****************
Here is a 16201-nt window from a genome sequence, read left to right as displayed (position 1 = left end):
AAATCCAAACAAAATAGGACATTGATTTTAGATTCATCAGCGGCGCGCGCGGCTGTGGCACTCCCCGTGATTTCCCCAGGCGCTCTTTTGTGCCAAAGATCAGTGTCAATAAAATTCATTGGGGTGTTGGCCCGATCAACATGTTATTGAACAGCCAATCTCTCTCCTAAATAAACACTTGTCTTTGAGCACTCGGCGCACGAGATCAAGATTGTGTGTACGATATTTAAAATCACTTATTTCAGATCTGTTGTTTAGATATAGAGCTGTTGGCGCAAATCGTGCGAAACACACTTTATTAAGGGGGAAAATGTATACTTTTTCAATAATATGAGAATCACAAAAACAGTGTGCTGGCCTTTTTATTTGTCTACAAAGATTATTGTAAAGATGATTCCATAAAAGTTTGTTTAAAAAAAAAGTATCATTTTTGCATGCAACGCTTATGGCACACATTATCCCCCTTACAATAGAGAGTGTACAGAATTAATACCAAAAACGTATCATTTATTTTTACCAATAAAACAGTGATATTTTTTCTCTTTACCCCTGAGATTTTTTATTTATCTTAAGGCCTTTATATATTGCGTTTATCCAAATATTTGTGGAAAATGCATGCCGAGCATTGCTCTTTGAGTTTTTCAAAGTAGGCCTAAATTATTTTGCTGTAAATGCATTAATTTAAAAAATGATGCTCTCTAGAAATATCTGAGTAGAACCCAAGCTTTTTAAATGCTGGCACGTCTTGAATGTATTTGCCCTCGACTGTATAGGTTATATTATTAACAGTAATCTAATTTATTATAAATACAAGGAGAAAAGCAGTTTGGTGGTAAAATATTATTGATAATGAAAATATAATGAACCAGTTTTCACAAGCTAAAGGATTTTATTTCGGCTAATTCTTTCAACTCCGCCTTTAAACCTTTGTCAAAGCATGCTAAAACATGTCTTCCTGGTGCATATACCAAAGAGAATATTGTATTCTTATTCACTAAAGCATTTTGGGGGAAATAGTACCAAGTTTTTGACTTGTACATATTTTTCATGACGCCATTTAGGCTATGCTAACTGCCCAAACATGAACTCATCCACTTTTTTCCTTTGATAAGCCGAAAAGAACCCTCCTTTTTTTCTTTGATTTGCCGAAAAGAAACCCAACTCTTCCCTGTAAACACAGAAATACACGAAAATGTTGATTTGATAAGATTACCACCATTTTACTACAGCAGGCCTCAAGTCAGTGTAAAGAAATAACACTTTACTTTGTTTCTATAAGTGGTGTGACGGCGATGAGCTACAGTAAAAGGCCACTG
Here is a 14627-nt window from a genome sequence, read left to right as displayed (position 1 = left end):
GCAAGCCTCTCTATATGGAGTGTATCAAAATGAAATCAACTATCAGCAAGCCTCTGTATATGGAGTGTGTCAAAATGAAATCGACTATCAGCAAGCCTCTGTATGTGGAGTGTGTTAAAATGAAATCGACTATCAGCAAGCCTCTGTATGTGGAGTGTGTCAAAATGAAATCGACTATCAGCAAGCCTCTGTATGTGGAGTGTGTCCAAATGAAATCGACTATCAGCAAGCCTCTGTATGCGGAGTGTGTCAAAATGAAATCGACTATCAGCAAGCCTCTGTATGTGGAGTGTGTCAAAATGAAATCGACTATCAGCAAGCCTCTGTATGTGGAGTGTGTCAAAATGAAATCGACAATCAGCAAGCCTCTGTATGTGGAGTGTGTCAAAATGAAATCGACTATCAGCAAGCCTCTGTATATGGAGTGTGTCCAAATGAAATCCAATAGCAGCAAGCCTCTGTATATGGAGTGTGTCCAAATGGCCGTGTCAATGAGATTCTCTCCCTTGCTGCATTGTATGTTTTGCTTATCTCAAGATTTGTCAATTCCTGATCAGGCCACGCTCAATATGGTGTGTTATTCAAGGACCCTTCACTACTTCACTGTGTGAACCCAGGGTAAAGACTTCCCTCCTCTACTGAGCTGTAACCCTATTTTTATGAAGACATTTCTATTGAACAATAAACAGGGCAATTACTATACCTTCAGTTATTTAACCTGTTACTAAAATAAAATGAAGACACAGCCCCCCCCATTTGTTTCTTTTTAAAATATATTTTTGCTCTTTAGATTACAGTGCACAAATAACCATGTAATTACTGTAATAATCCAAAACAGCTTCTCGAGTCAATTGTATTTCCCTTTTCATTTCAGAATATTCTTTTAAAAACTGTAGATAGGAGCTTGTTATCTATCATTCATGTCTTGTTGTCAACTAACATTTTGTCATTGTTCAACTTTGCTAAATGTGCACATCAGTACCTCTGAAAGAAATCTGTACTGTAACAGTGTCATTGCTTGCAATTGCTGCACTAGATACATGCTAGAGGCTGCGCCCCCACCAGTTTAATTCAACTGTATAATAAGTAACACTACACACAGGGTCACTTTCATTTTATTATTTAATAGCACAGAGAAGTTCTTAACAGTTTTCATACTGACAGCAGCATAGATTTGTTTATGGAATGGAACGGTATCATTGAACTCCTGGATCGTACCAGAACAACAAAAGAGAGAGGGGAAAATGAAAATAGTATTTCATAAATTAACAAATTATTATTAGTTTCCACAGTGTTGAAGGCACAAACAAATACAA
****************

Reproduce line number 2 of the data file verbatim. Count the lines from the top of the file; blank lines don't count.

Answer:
AAATCCAAACAAAATAGGACATTGATTTTAGATTCATCAGCGGCGCGCGCGGCTGTGGCACTCCCCGTGATTTCCCCAGGCGCTCTTTTGTGCCAAAGATCAGTGTCAATAAAATTCATTGGGGTGTTGGCCCGATCAACATGTTATTGAACAGCCAATCTCTCTCCTAAATAAACACTTGTCTTTGAGCACTCGGCGCACGAGATCAAGATTGTGTGTACGATATTTAAAATCACTTATTTCAGATCTGTTGTTTAGATATAGAGCTGTTGGCGCAAATCGTGCGAAACACACTTTATTAAGGGGGAAAATGTATACTTTTTCAATAATATGAGAATCACAAAAACAGTGTGCTGGCCTTTTTATTTGTCTACAAAGATTATTGTAAAGATGATTCCATAAAAGTTTGTTTAAAAAAAAAGTATCATTTTTGCATGCAACGCTTATGGCACACATTATCCCCCTTACAATAGAGAGTGTACAGAATTAATACCAAAAACGTATCATTTATTTTTACCAATAAAACAGTGATATTTTTTCTCTTTACCCCTGAGATTTTTTATTTATCTTAAGGCCTTTATATATTGCGTTTATCCAAATATTTGTGGAAAATGCATGCCGAGCATTGCTCTTTGAGTTTTTCAAAGTAGGCCTAAATTATTTTGCTGTAAATGCATTAATTTAAAAAATGATGCTCTCTAGAAATATCTGAGTAGAACCCAAGCTTTTTAAATGCTGGCACGTCTTGAATGTATTTGCCCTCGACTGTATAGGTTATATTATTAACAGTAATCTAATTTATTATAAATACAAGGAGAAAAGCAGTTTGGTGGTAAAATATTATTGATAATGAAAATATAATGAACCAGTTTTCACAAGCTAAAGGATTTTATTTCGGCTAATTCTTTCAACTCCGCCTTTAAACCTTTGTCAAAGCATGCTAAAACATGTCTTCCTGGTGCATATACCAAAGAGAATATTGTATTCTTATTCACTAAAGCATTTTGGGGGAAATAGTACCAAGTTTTTGACTTGTACATATTTTTCATGACGCCATTTAGGCTATGCTAACTGCCCAAACATGAACTCATCCACTTTTTTCCTTTGATAAGCCGAAAAGAACCCTCCTTTTTTTCTTTGATTTGCCGAAAAGAAACCCAACTCTTCCCTGTAAACACAGAAATACACGAAAATGTTGATTTGATAAGATTACCACCATTTTACTACAGCAGGCCTCAAGTCAGTGTAAAGAAATAACACTTTACTTTGTTTCTATAAGTGGTGTGACGGCGATGAGCTACAGTAAAAGGCCACTG